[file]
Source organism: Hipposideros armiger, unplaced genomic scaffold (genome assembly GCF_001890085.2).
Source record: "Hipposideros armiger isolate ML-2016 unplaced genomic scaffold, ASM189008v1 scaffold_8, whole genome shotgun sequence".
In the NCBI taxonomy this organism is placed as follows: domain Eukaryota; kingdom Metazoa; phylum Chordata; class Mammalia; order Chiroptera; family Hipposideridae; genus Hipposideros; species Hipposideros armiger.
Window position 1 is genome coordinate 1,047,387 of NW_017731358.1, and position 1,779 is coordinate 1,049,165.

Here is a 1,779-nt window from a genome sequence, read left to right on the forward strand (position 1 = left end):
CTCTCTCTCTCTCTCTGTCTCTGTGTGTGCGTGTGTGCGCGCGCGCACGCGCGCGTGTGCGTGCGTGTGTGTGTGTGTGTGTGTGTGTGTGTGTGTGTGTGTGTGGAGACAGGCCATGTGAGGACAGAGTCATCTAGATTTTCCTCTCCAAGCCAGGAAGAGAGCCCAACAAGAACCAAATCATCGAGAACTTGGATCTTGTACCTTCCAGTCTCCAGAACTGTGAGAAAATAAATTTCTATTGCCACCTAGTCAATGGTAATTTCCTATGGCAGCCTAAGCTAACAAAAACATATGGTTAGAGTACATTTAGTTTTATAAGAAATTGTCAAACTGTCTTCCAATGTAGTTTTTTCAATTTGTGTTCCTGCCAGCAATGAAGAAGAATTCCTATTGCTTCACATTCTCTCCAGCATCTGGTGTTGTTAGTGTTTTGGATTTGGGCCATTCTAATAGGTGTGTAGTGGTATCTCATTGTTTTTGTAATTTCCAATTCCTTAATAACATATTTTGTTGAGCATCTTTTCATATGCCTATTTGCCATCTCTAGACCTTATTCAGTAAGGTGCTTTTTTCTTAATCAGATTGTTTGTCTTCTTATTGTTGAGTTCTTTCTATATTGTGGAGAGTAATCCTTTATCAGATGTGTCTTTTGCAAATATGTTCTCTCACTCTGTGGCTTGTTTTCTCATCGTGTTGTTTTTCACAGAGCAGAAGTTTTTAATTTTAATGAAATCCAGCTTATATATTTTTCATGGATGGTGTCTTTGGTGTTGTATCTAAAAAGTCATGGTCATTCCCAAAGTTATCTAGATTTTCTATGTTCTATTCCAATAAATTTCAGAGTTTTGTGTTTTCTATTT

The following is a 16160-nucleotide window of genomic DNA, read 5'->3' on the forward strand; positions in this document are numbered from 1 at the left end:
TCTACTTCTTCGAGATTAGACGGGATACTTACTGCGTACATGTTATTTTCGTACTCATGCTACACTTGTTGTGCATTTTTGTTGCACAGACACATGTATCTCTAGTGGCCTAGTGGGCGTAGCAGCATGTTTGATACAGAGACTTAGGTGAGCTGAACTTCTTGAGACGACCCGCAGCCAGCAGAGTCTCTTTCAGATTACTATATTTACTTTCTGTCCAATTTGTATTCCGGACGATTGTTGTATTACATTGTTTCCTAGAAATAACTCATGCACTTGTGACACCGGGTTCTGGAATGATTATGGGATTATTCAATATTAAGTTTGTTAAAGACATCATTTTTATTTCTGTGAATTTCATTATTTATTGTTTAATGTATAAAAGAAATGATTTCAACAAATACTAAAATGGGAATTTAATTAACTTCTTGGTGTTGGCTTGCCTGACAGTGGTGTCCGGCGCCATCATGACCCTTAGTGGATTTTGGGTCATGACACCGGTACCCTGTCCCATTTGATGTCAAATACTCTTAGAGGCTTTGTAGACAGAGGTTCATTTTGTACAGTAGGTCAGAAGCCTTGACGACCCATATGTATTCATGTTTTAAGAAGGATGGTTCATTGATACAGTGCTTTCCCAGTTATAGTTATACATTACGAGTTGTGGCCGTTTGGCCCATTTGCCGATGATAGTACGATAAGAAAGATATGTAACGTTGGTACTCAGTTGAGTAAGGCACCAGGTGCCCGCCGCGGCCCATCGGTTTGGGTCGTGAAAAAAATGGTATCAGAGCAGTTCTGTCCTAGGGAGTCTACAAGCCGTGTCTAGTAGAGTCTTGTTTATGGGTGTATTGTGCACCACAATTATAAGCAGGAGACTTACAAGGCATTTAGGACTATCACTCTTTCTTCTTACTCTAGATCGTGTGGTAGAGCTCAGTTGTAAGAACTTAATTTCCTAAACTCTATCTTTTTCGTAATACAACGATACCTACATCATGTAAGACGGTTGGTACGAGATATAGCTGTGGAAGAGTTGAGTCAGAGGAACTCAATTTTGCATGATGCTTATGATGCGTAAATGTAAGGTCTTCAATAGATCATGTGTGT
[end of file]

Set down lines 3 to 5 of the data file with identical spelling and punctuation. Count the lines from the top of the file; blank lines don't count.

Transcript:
In the NCBI taxonomy this organism is placed as follows: domain Eukaryota; kingdom Metazoa; phylum Chordata; class Mammalia; order Chiroptera; family Hipposideridae; genus Hipposideros; species Hipposideros armiger.
Window position 1 is genome coordinate 1,047,387 of NW_017731358.1, and position 1,779 is coordinate 1,049,165.

Here is a 1,779-nt window from a genome sequence, read left to right on the forward strand (position 1 = left end):